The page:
reinitiated. A mild decrease in renal function due to ACE inhibitors is
acceptable due to the benefits that result from long-term therapy.
Treatment should be started at
low dosages, especially in patients with underlying risk factors, and the dose
should be titrated gradually. It is important to avoid dehydration and
excessive use of diuretics and NSAIDs.
used to treat infections with gram-negative bacteria. They cause
nephrotoxicity in up to 10% to 20% of patients when used for a full course of
The primary mechanism of
aminoglycoside-induced ARF is injury to the proximal tubule leading to
cellular necrosis. This occurs via binding of cationic charges on amino groups
to tubular epithelial cells. Tubular cell death occurs from generation of
oxygen-free radicals and subsequent alterations in cellular function.
Risk factors for
aminoglycoside-induced ARF include aminoglycoside dosing (i.e., large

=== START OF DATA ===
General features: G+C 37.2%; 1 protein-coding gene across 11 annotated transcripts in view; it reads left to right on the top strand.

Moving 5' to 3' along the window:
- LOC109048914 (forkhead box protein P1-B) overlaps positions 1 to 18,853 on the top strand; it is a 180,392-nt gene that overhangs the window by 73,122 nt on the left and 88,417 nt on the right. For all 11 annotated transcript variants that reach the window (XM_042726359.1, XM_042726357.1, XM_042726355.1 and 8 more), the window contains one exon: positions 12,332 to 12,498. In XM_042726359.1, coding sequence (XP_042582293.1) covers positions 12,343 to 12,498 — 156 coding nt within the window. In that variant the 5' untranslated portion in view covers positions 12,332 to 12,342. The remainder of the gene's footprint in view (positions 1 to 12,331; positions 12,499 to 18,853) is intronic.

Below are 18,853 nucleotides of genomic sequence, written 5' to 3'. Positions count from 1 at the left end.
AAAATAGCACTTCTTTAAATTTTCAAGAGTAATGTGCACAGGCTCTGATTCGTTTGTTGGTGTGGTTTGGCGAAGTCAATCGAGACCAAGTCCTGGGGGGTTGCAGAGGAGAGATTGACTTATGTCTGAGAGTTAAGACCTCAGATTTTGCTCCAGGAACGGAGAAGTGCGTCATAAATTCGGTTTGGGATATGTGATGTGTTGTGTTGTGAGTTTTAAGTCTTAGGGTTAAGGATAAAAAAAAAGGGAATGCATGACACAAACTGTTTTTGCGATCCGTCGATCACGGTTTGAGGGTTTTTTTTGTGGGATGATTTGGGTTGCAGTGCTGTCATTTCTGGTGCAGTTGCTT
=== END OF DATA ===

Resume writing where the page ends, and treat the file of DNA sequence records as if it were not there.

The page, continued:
cumulative dose, prolonged therapy, trough concentrations >2 mg/dL),
synergistic exposure to other nephrotoxins (especially concomitant
vancomycin), and underlying condition of the patient.
Typically, pharmacists monitor
aminoglycoside levels during inpatient treatment. Inherent pharmacodynamic and
pharmacokinetic properties of aminoglycosides have led to more frequent use of
once-daily dosing as opposed to traditional multiple daily-dosing regimens.
Aminoglycosides display concentration-dependent killing and significant
"postantibiotic" effect; therefore, giving a higher dose less frequently is at
least as effective and may decrease renal toxicity by allowing excretion of
aminoglycosides from the tubular cells prior to the next dose.12
SCr concentrations should be
monitored in patients receiving aminoglycosides. Renal toxicity is usually